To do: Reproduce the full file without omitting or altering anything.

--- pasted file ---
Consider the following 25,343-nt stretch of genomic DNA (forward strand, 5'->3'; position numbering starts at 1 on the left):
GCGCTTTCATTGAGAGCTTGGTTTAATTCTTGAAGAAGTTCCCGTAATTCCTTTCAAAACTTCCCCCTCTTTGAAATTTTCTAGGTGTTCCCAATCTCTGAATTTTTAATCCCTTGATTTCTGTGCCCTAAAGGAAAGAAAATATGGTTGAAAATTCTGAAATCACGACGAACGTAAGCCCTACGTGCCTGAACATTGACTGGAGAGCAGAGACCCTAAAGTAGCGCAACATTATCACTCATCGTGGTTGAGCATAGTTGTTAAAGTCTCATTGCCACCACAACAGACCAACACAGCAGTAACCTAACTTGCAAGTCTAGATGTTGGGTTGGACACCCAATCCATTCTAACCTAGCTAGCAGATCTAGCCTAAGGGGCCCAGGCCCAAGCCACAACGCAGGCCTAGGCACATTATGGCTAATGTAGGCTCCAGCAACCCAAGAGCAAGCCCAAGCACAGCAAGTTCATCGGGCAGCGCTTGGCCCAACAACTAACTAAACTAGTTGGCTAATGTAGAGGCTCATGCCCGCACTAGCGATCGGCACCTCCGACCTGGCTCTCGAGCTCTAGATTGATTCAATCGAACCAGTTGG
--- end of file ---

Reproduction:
Consider the following 25,343-nt stretch of genomic DNA (forward strand, 5'->3'; position numbering starts at 1 on the left):
GCGCTTTCATTGAGAGCTTGGTTTAATTCTTGAAGAAGTTCCCGTAATTCCTTTCAAAACTTCCCCCTCTTTGAAATTTTCTAGGTGTTCCCAATCTCTGAATTTTTAATCCCTTGATTTCTGTGCCCTAAAGGAAAGAAAATATGGTTGAAAATTCTGAAATCACGACGAACGTAAGCCCTACGTGCCTGAACATTGACTGGAGAGCAGAGACCCTAAAGTAGCGCAACATTATCACTCATCGTGGTTGAGCATAGTTGTTAAAGTCTCATTGCCACCACAACAGACCAACACAGCAGTAACCTAACTTGCAAGTCTAGATGTTGGGTTGGACACCCAATCCATTCTAACCTAGCTAGCAGATCTAGCCTAAGGGGCCCAGGCCCAAGCCACAACGCAGGCCTAGGCACATTATGGCTAATGTAGGCTCCAGCAACCCAAGAGCAAGCCCAAGCACAGCAAGTTCATCGGGCAGCGCTTGGCCCAACAACTAACTAAACTAGTTGGCTAATGTAGAGGCTCATGCCCGCACTAGCGATCGGCACCTCCGACCTGGCTCTCGAGCTCTAGATTGATTCAATCGAACCAGTTGG